Semantically right, practially wrong

About a year ago, I tried to invite PPK to the Dojo project. He declined at the time, stating that he doesn’t find libraries useful, which seemed a reasonable thing to say. If it doesn’t fit his tastes, so be it.

Today, however, he went a step further (via ajaxian), stating that neither client side nor server side programmers are qualified to write the coming generation of responsive webapps. From a semantic standpoint, I think I might agree: if someone considers themselves just one or the other, they won’t be able to do it. But I don’t think that’s his point, and on that point I think he’s dead wrong. I think Mark Wubben and Bob Ippolito’s comments on the ajaxian post are dead on.

Sure, JavaScript isn’t a “fun” language unless you magically wind up using it in a non-browser environment (in which case you should probably be using Python anyway), but to do “real engineering” in a browser, you need a “real engineer” on the client side. Someone who gets HTTP, JS, DOM, whatever your server-side language is, and can shoot the shit about TCP/IP stack config paramaters on whatever your server-side OS happens to be.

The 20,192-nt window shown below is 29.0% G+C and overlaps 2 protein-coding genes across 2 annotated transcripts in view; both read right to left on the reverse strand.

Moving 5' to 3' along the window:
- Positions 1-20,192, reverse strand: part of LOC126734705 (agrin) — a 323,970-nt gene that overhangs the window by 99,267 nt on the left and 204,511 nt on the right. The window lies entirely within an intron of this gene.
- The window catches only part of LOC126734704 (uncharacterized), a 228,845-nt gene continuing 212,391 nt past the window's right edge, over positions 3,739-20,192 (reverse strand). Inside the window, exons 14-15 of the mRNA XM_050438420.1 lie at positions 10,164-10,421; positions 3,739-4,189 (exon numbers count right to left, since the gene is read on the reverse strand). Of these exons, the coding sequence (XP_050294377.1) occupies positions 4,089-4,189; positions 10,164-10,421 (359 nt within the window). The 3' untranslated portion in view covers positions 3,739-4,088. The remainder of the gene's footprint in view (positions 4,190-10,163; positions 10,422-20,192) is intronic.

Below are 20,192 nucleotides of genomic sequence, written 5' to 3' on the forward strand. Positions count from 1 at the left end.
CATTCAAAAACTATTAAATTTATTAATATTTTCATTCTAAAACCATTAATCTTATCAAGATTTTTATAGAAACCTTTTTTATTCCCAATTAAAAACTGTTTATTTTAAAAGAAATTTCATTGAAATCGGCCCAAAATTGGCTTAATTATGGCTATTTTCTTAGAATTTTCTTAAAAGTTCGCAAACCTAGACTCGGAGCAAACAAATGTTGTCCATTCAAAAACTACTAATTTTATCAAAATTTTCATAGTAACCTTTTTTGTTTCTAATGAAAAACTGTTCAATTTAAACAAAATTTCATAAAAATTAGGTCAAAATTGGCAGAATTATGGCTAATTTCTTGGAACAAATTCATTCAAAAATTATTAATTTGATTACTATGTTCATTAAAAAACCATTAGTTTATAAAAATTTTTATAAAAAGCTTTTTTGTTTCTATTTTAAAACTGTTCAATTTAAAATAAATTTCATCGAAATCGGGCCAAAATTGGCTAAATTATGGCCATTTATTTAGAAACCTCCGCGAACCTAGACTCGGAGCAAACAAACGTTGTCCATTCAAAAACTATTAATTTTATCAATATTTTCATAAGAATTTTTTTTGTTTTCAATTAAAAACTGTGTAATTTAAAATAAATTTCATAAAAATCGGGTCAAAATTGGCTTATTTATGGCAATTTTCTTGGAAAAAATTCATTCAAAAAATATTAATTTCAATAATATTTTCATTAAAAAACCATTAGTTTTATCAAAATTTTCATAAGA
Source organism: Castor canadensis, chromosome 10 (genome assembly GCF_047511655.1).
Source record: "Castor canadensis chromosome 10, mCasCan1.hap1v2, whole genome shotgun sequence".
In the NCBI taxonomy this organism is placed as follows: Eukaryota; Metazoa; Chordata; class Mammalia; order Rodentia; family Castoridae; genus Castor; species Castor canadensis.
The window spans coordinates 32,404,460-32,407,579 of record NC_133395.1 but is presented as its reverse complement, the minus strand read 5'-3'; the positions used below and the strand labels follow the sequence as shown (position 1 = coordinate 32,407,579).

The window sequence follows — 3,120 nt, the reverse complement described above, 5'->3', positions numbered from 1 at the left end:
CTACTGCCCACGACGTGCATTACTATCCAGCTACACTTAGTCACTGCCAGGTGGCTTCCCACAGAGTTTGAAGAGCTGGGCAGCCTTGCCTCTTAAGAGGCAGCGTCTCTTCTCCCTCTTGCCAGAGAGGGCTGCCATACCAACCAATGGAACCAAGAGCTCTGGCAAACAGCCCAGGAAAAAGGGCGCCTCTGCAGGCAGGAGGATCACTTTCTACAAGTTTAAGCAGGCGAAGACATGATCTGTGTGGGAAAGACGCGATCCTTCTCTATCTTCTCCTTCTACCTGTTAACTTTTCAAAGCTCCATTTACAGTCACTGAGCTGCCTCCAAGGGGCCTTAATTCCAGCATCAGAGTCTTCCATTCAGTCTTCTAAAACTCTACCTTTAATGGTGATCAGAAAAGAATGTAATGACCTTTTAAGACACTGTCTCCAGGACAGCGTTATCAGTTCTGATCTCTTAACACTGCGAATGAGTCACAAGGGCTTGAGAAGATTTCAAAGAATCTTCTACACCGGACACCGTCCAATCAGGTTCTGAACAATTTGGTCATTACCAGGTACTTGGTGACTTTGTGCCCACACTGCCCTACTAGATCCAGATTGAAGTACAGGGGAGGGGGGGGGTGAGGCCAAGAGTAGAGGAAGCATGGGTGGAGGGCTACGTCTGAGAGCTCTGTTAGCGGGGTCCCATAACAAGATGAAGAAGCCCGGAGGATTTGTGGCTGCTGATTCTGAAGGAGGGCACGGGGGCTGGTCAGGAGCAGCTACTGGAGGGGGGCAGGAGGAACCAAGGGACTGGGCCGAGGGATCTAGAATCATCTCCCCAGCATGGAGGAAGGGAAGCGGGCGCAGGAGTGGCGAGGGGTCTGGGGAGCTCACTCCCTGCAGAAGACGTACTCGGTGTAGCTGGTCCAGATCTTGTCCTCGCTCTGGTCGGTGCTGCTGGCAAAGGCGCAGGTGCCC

Anyone who can credibly claim to have written a non-trivial amount of idiomatic JS (can you explain a closure? how does prototype inheritance differ from class-based inheritance?) probably fits this bill, and if not, they already show the ability to pick up difficult concepts and will be able to fill in where they aren’t already experts. The question isn’t “server side” or “client side”, but do you come at it from an engineer’s perspective, regardless of what side you’re on?

As a library author, I find his remarks about them interesting but still naive. I know PPK doesn’t like libraries, but they tend to be written first and foremost for the benefit of the people who wrote them: e.g., just the kinds of engineers he dismisses on both sides of the HTTP stack.

Frankly, good engineer’s don’t re-invent the wheel for kicks, and so a good engineer dropped from a server environment to a client-side environment will instinctively look for good tools. Implying that one has to suffer to get things done on the client is just plain wrong. Suffering doesn’t make one a better client-side engineer. Engineering things does.